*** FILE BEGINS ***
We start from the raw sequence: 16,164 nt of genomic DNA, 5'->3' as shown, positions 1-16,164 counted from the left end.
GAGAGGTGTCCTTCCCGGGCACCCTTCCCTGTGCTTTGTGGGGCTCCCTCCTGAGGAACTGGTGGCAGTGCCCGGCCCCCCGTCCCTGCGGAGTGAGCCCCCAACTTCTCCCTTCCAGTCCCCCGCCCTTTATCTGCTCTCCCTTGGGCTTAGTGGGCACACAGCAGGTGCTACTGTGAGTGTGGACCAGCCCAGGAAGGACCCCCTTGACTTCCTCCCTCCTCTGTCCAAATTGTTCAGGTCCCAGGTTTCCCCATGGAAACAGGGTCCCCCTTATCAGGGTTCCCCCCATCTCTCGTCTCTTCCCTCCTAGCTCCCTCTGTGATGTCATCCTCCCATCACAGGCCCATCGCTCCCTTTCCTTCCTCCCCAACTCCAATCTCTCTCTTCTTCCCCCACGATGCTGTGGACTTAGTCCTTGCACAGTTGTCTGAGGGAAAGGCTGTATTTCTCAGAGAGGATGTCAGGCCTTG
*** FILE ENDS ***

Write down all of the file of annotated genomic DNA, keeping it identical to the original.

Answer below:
We start from the raw sequence: 16,164 nt of genomic DNA, 5'->3' as shown, positions 1-16,164 counted from the left end.
GAGAGGTGTCCTTCCCGGGCACCCTTCCCTGTGCTTTGTGGGGCTCCCTCCTGAGGAACTGGTGGCAGTGCCCGGCCCCCCGTCCCTGCGGAGTGAGCCCCCAACTTCTCCCTTCCAGTCCCCCGCCCTTTATCTGCTCTCCCTTGGGCTTAGTGGGCACACAGCAGGTGCTACTGTGAGTGTGGACCAGCCCAGGAAGGACCCCCTTGACTTCCTCCCTCCTCTGTCCAAATTGTTCAGGTCCCAGGTTTCCCCATGGAAACAGGGTCCCCCTTATCAGGGTTCCCCCCATCTCTCGTCTCTTCCCTCCTAGCTCCCTCTGTGATGTCATCCTCCCATCACAGGCCCATCGCTCCCTTTCCTTCCTCCCCAACTCCAATCTCTCTCTTCTTCCCCCACGATGCTGTGGACTTAGTCCTTGCACAGTTGTCTGAGGGAAAGGCTGTATTTCTCAGAGAGGATGTCAGGCCTTG